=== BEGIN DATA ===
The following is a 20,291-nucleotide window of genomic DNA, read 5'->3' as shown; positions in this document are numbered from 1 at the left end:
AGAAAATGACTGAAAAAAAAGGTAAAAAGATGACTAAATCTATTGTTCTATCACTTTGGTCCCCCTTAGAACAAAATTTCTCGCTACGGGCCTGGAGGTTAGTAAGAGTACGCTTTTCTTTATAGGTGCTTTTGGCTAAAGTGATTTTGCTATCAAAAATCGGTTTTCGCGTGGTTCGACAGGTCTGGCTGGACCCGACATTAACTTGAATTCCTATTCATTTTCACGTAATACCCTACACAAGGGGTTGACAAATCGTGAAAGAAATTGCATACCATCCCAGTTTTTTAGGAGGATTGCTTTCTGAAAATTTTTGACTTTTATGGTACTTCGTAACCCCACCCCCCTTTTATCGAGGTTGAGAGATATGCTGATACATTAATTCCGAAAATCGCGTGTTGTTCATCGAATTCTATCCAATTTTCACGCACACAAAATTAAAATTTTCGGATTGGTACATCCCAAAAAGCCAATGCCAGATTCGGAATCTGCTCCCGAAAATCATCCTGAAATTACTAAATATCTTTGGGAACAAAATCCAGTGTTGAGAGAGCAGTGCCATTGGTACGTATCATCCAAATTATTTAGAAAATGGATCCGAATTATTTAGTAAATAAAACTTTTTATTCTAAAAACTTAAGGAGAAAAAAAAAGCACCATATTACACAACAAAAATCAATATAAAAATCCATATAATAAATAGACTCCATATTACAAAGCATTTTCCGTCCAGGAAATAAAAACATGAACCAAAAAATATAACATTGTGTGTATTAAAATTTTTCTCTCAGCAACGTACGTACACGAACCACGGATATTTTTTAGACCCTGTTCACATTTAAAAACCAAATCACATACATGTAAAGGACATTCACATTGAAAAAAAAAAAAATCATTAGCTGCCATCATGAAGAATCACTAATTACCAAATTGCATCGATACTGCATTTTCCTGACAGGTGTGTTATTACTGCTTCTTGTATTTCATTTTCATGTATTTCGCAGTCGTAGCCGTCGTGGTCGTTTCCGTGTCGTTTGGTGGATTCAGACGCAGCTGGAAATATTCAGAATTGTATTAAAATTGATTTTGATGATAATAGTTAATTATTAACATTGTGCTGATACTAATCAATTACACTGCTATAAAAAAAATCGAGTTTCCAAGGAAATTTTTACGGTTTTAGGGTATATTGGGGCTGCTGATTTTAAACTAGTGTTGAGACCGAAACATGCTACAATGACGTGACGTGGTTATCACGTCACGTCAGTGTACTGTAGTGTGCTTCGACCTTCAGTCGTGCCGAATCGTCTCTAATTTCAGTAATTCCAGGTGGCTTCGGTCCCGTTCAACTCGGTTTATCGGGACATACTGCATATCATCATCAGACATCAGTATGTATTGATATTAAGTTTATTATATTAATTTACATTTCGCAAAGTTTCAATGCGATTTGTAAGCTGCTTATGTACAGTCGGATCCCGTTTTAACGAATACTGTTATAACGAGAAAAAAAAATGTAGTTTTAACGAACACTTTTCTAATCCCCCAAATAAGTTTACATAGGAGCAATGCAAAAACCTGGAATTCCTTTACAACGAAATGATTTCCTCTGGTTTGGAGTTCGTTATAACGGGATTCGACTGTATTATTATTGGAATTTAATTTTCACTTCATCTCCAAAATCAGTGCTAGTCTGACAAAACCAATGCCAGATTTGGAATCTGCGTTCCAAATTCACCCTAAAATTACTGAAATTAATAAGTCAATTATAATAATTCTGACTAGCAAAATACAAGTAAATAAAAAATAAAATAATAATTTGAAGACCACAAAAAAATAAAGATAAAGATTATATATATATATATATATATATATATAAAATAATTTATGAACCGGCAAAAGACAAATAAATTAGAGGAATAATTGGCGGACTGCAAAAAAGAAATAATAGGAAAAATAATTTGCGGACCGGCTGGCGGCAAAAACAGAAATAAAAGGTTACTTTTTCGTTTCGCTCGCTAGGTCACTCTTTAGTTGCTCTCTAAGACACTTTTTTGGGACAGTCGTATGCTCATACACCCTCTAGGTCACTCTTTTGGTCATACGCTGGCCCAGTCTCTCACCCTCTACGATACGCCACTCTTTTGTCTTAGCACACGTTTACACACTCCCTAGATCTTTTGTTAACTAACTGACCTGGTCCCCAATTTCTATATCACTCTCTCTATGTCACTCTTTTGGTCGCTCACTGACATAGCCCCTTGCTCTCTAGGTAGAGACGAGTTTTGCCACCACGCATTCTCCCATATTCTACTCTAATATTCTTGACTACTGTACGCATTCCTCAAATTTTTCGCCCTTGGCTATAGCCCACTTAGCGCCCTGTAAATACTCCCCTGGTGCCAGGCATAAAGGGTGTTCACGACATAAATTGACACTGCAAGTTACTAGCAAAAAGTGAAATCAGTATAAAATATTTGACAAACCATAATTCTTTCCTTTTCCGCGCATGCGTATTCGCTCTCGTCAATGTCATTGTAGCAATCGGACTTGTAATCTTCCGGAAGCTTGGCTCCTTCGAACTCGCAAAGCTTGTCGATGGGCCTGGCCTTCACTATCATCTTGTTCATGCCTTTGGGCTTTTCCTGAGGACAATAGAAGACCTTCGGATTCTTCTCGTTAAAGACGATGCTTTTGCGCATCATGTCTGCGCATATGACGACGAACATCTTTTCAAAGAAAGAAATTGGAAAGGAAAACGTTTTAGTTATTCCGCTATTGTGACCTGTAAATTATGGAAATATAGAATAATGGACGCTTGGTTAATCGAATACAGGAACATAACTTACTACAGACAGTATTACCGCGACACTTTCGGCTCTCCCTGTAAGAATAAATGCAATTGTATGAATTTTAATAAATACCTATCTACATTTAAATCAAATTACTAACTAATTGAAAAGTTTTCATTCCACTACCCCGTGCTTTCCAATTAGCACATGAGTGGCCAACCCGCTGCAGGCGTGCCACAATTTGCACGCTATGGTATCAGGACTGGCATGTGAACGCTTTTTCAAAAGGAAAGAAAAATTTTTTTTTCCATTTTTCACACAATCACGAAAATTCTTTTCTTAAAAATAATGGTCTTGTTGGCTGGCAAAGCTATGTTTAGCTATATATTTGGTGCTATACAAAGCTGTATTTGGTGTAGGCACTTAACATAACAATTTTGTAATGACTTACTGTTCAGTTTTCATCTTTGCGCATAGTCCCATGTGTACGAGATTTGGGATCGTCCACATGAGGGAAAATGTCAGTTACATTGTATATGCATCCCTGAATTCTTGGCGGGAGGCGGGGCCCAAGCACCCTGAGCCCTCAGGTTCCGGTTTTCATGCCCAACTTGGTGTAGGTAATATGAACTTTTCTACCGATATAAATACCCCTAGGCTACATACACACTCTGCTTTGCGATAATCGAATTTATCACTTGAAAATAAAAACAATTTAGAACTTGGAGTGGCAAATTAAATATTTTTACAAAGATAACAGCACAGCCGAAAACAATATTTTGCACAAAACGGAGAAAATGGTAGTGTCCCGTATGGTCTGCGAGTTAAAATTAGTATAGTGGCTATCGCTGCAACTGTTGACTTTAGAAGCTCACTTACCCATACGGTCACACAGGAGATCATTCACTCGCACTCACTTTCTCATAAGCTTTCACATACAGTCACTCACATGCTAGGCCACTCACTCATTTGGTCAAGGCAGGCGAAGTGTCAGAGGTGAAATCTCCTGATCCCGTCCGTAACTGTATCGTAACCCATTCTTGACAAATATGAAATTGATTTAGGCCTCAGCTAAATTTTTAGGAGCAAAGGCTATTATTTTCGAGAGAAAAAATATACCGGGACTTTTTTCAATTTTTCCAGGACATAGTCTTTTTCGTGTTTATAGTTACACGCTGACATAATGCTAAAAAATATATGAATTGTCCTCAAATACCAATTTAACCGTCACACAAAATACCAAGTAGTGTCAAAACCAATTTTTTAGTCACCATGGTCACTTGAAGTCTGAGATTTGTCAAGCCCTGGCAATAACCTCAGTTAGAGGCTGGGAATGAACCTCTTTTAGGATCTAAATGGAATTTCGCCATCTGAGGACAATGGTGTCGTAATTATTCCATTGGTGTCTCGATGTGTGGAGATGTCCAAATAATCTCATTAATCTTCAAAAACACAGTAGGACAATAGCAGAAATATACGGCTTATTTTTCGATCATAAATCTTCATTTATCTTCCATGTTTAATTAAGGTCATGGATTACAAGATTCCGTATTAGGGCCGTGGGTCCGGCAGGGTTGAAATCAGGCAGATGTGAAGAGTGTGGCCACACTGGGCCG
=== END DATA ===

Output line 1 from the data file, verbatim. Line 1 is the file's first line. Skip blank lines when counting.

The following is a 20,291-nucleotide window of genomic DNA, read 5'->3' as shown; positions in this document are numbered from 1 at the left end: